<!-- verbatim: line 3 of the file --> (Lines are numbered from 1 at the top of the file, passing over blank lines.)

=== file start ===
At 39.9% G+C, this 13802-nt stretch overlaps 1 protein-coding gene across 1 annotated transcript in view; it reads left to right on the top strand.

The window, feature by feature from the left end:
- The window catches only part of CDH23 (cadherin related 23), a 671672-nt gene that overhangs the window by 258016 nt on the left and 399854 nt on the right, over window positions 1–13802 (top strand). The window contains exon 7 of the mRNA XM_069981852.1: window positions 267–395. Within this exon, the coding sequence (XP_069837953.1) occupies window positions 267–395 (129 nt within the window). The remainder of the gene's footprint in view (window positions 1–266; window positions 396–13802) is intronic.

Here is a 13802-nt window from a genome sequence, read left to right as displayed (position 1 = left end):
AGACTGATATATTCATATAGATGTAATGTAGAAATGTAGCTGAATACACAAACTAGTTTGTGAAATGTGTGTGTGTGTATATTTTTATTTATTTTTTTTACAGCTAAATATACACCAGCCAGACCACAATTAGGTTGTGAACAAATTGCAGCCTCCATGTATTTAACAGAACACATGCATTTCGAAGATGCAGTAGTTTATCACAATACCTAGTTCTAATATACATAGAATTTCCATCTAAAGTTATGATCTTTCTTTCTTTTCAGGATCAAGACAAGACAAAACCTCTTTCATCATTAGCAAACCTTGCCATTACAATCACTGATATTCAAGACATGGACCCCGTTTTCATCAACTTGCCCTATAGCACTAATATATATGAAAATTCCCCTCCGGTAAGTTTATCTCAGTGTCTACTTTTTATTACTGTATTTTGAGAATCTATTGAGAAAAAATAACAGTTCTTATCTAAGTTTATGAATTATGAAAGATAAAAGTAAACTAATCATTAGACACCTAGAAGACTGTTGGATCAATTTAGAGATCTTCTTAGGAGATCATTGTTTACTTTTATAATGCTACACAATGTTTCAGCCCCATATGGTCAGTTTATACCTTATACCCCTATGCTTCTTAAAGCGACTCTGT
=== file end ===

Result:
- The window catches only part of CDH23 (cadherin related 23), a 671672-nt gene that overhangs the window by 258016 nt on the left and 399854 nt on the right, over window positions 1–13802 (top strand). The window contains exon 7 of the mRNA XM_069981852.1: window positions 267–395. Within this exon, the coding sequence (XP_069837953.1) occupies window positions 267–395 (129 nt within the window). The remainder of the gene's footprint in view (window positions 1–266; window positions 396–13802) is intronic.